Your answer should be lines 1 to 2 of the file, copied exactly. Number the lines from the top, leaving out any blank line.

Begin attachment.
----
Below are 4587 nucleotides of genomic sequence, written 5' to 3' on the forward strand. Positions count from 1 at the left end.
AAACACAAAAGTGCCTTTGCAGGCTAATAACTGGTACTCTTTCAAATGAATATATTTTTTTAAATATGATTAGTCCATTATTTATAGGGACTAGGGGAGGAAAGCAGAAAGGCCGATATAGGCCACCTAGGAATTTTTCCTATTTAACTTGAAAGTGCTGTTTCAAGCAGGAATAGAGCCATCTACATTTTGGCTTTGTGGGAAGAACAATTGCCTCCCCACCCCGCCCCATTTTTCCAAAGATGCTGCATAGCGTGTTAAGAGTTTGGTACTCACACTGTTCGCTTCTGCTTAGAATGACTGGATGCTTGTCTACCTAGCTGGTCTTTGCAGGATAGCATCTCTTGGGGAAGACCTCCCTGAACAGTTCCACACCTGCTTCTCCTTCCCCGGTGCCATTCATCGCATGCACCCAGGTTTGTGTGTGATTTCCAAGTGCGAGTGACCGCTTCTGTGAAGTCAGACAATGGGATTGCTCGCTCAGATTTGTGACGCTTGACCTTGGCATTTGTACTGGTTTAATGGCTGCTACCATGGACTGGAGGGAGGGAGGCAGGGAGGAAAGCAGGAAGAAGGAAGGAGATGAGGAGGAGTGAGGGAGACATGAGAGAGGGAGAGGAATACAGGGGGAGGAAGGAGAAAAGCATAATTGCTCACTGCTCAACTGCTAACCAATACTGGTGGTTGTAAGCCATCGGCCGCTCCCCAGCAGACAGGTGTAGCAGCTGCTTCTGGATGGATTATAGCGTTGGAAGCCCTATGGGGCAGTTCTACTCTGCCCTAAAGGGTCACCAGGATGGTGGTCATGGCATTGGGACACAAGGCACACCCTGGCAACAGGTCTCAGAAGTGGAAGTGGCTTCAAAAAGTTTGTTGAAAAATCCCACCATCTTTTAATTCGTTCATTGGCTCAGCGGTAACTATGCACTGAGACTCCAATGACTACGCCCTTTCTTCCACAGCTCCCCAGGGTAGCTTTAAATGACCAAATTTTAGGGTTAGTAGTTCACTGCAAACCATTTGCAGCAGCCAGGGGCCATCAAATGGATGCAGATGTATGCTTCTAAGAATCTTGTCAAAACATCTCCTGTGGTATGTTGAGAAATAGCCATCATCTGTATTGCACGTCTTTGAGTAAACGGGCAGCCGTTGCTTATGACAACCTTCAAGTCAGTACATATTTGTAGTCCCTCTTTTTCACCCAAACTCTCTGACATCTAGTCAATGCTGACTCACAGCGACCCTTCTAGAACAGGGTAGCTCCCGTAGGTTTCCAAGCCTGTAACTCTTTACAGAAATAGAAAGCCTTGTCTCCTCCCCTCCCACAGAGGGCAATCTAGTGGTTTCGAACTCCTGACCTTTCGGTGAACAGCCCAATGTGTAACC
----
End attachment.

Below are 4587 nucleotides of genomic sequence, written 5' to 3' on the forward strand. Positions count from 1 at the left end.
AAACACAAAAGTGCCTTTGCAGGCTAATAACTGGTACTCTTTCAAATGAATATATTTTTTTAAATATGATTAGTCCATTATTTATAGGGACTAGGGGAGGAAAGCAGAAAGGCCGATATAGGCCACCTAGGAATTTTTCCTATTTAACTTGAAAGTGCTGTTTCAAGCAGGAATAGAGCCATCTACATTTTGGCTTTGTGGGAAGAACAATTGCCTCCCCACCCCGCCCCATTTTTCCAAAGATGCTGCATAGCGTGTTAAGAGTTTGGTACTCACACTGTTCGCTTCTGCTTAGAATGACTGGATGCTTGTCTACCTAGCTGGTCTTTGCAGGATAGCATCTCTTGGGGAAGACCTCCCTGAACAGTTCCACACCTGCTTCTCCTTCCCCGGTGCCATTCATCGCATGCACCCAGGTTTGTGTGTGATTTCCAAGTGCGAGTGACCGCTTCTGTGAAGTCAGACAATGGGATTGCTCGCTCAGATTTGTGACGCTTGACCTTGGCATTTGTACTGGTTTAATGGCTGCTACCATGGACTGGAGGGAGGGAGGCAGGGAGGAAAGCAGGAAGAAGGAAGGAGATGAGGAGGAGTGAGGGAGACATGAGAGAGGGAGAGGAATACAGGGGGAGGAAGGAGAAAAGCATAATTGCTCACTGCTCAACTGCTAACCAATACTGGTGGTTGTAAGCCATCGGCCGCTCCCCAGCAGACAGGTGTAGCAGCTGCTTCTGGATGGATTATAGCGTTGGAAGCCCTATGGGGCAGTTCTACTCTGCCCTAAAGGGTCACCAGGATGGTGGTCATGGCATTGGGACACAAGGCACACCCTGGCAACAGGTCTCAGAAGTGGAAGTGGCTTCAAAAAGTTTGTTGAAAAATCCCACCATCTTTTAATTCGTTCATTGGCTCAGCGGTAACTATGCACTGAGACTCCAATGACTACGCCCTTTCTTCCACAGCTCCCCAGGGTAGCTTTAAATGACCAAATTTTAGGGTTAGTAGTTCACTGCAAACCATTTGCAGCAGCCAGGGGCCATCAAATGGATGCAGATGTATGCTTCTAAGAATCTTGTCAAAACATCTCCTGTGGTATGTTGAGAAATAGCCATCATCTGTATTGCACGTCTTTGAGTAAACGGGCAGCCGTTGCTTATGACAACCTTCAAGTCAGTACATATTTGTAGTCCCTCTTTTTCACCCAAACTCTCTGACATCTAGTCAATGCTGACTCACAGCGACCCTTCTAGAACAGGGTAGCTCCCGTAGGTTTCCAAGCCTGTAACTCTTTACAGAAATAGAAAGCCTTGTCTCCTCCCCTCCCACAGAGGGCAATCTAGTGGTTTCGAACTCCTGACCTTTCGGTGAACAGCCCAATGTGTAACC